The unfortunate truth is that any espresso machine which hopes to pull a decent shot is going to be a significant investment of time and/or money. Even with a great espresso machine and grinder, pulling those in-the-pocket, wonderfully fantastic shots remains an elusive art. But once you have your tools, the challenge becomes one of patience, practice, and lots of coffee. The barista’s hidden art of pulling the perfect shot takes a lifetime’s journey. However, during those brief, beautiful moments you glimpse it, you glimpse sublime harmonies of intense flavours which make the whole pursuit worth it.
Know your variables
here is a list of things which, when tweaked, will affect the quality of your shot of espresso:
- quality and amount (in grams) of coffee
- grind level (and quality)
- even grind distribution in the portafilter before tamping
- proper, consistent tamping pressure
- extraction time
Reduce your variables
here is a list of things you can do to help tame the above unruly list of tweakables:
- choose a constant amount (usually between 18–21 grams for a double shot) of a specific coffee variety. Keep these constant and precise!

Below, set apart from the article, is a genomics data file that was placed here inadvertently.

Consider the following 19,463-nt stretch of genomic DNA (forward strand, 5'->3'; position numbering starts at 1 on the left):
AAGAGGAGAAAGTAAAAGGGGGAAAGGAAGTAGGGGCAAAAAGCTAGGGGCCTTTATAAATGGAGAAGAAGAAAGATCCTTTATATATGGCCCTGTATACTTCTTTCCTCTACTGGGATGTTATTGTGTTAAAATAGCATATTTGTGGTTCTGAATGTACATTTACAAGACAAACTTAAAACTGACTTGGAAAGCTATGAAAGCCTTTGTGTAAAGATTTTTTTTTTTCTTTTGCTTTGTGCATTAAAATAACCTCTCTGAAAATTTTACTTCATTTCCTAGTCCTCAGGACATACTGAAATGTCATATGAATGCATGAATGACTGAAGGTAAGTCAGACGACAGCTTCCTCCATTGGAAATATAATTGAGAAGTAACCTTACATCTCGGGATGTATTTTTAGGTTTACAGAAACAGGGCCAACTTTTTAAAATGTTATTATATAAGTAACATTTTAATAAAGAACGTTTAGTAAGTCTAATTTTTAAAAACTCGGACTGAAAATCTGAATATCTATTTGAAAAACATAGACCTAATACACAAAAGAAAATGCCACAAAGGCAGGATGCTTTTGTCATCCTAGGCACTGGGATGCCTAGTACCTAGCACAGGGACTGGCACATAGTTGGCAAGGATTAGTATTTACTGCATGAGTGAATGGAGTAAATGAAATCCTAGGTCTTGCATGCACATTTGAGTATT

- gently settle the grinds in the portafilter by softly tapping it against a hard surface, trying to spread them as evenly as possible.
- practice your tamping; tamping on a scale or using a digital tamper can help. Tamping pressure should be a consistent 9-13kg (20-30lbs).
2. tamp it in the pre-warmed portafilter
3. begin extraction and carefully time it
Extraction time should be between 25-35 seconds–usually the ideal is between 27-33 seconds, and should yield 1.5-2 times the amount of ground coffee in the portafilter. So, for instance, if you used 20g of coffee, you should have 30-60g of espresso within 27-33 seconds. If it takes too long, try adjusting your grind to be a touch coarser. If it takes too little time, make your grind a bit finer and try again. In either case, make sure you’re keeping your tamping pressure consistent. If your espresso is too bitter, allow for a coarser grind and try again. If it is too watery, you need a finer grind.
The above constitutes a solid starting point from which to begin your wonderful espresso journey. This excellent video by Matt Perger from Barista Hustle goes into much greater depth. The subtleties and finer points come only through practice, practice, practice!